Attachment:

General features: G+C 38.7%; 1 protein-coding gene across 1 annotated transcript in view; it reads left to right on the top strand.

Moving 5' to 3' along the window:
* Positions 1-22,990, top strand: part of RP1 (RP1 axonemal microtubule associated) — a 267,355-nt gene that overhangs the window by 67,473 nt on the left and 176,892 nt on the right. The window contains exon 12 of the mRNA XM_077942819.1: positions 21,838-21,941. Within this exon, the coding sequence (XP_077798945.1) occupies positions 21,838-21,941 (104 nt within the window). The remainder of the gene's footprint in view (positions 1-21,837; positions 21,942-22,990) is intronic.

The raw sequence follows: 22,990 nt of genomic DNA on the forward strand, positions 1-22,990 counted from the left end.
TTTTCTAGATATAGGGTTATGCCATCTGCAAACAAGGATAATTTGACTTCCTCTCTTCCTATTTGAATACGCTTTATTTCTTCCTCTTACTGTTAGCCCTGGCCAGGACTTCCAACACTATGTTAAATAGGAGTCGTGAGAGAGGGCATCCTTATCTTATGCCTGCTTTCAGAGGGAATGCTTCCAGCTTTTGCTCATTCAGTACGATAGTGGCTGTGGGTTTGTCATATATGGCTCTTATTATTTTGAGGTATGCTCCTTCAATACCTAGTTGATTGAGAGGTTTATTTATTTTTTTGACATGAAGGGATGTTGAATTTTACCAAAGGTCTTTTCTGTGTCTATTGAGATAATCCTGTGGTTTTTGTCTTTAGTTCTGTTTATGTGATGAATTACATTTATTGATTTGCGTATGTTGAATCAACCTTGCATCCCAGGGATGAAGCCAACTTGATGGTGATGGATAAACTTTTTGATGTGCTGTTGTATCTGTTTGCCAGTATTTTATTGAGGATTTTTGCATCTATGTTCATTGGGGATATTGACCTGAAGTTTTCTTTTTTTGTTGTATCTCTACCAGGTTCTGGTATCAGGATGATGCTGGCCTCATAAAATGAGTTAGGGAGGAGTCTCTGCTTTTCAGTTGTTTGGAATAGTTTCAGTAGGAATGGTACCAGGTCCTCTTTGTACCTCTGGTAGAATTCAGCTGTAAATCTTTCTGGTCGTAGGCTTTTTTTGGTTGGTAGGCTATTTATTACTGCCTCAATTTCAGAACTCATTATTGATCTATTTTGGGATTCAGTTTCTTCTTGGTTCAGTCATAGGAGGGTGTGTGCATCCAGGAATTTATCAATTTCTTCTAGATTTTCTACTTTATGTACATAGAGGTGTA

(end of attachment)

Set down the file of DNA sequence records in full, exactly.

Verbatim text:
General features: G+C 38.7%; 1 protein-coding gene across 1 annotated transcript in view; it reads left to right on the top strand.

Moving 5' to 3' along the window:
* Positions 1-22,990, top strand: part of RP1 (RP1 axonemal microtubule associated) — a 267,355-nt gene that overhangs the window by 67,473 nt on the left and 176,892 nt on the right. The window contains exon 12 of the mRNA XM_077942819.1: positions 21,838-21,941. Within this exon, the coding sequence (XP_077798945.1) occupies positions 21,838-21,941 (104 nt within the window). The remainder of the gene's footprint in view (positions 1-21,837; positions 21,942-22,990) is intronic.

The raw sequence follows: 22,990 nt of genomic DNA on the forward strand, positions 1-22,990 counted from the left end.
TTTTCTAGATATAGGGTTATGCCATCTGCAAACAAGGATAATTTGACTTCCTCTCTTCCTATTTGAATACGCTTTATTTCTTCCTCTTACTGTTAGCCCTGGCCAGGACTTCCAACACTATGTTAAATAGGAGTCGTGAGAGAGGGCATCCTTATCTTATGCCTGCTTTCAGAGGGAATGCTTCCAGCTTTTGCTCATTCAGTACGATAGTGGCTGTGGGTTTGTCATATATGGCTCTTATTATTTTGAGGTATGCTCCTTCAATACCTAGTTGATTGAGAGGTTTATTTATTTTTTTGACATGAAGGGATGTTGAATTTTACCAAAGGTCTTTTCTGTGTCTATTGAGATAATCCTGTGGTTTTTGTCTTTAGTTCTGTTTATGTGATGAATTACATTTATTGATTTGCGTATGTTGAATCAACCTTGCATCCCAGGGATGAAGCCAACTTGATGGTGATGGATAAACTTTTTGATGTGCTGTTGTATCTGTTTGCCAGTATTTTATTGAGGATTTTTGCATCTATGTTCATTGGGGATATTGACCTGAAGTTTTCTTTTTTTGTTGTATCTCTACCAGGTTCTGGTATCAGGATGATGCTGGCCTCATAAAATGAGTTAGGGAGGAGTCTCTGCTTTTCAGTTGTTTGGAATAGTTTCAGTAGGAATGGTACCAGGTCCTCTTTGTACCTCTGGTAGAATTCAGCTGTAAATCTTTCTGGTCGTAGGCTTTTTTTGGTTGGTAGGCTATTTATTACTGCCTCAATTTCAGAACTCATTATTGATCTATTTTGGGATTCAGTTTCTTCTTGGTTCAGTCATAGGAGGGTGTGTGCATCCAGGAATTTATCAATTTCTTCTAGATTTTCTACTTTATGTACATAGAGGTGTA